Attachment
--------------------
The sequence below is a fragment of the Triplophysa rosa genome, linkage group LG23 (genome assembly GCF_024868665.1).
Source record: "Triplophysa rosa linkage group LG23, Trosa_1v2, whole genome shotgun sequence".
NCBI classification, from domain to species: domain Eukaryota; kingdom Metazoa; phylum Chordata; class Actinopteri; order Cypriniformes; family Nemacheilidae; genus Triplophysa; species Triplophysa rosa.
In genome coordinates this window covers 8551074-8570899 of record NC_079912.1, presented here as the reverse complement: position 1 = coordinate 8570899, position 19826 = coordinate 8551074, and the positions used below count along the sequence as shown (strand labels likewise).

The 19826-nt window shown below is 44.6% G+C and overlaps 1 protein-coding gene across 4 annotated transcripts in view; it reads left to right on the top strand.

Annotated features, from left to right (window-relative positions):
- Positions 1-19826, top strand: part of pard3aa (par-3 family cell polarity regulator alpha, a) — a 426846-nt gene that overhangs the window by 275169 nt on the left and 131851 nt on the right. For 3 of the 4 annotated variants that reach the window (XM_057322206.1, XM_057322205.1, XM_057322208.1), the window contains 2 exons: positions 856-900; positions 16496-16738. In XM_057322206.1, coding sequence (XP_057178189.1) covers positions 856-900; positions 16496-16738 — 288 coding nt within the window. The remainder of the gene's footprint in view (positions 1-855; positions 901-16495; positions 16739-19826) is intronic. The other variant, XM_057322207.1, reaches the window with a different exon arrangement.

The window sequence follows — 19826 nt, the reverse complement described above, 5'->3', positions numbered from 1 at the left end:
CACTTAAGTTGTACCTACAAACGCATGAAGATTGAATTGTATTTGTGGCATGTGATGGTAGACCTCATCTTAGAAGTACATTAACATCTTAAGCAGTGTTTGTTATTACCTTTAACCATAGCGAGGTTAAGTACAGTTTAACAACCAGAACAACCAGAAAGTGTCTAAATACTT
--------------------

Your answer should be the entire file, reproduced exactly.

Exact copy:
The sequence below is a fragment of the Triplophysa rosa genome, linkage group LG23 (genome assembly GCF_024868665.1).
Source record: "Triplophysa rosa linkage group LG23, Trosa_1v2, whole genome shotgun sequence".
NCBI classification, from domain to species: domain Eukaryota; kingdom Metazoa; phylum Chordata; class Actinopteri; order Cypriniformes; family Nemacheilidae; genus Triplophysa; species Triplophysa rosa.
In genome coordinates this window covers 8551074-8570899 of record NC_079912.1, presented here as the reverse complement: position 1 = coordinate 8570899, position 19826 = coordinate 8551074, and the positions used below count along the sequence as shown (strand labels likewise).

The 19826-nt window shown below is 44.6% G+C and overlaps 1 protein-coding gene across 4 annotated transcripts in view; it reads left to right on the top strand.

Annotated features, from left to right (window-relative positions):
- Positions 1-19826, top strand: part of pard3aa (par-3 family cell polarity regulator alpha, a) — a 426846-nt gene that overhangs the window by 275169 nt on the left and 131851 nt on the right. For 3 of the 4 annotated variants that reach the window (XM_057322206.1, XM_057322205.1, XM_057322208.1), the window contains 2 exons: positions 856-900; positions 16496-16738. In XM_057322206.1, coding sequence (XP_057178189.1) covers positions 856-900; positions 16496-16738 — 288 coding nt within the window. The remainder of the gene's footprint in view (positions 1-855; positions 901-16495; positions 16739-19826) is intronic. The other variant, XM_057322207.1, reaches the window with a different exon arrangement.

The window sequence follows — 19826 nt, the reverse complement described above, 5'->3', positions numbered from 1 at the left end:
CACTTAAGTTGTACCTACAAACGCATGAAGATTGAATTGTATTTGTGGCATGTGATGGTAGACCTCATCTTAGAAGTACATTAACATCTTAAGCAGTGTTTGTTATTACCTTTAACCATAGCGAGGTTAAGTACAGTTTAACAACCAGAACAACCAGAAAGTGTCTAAATACTT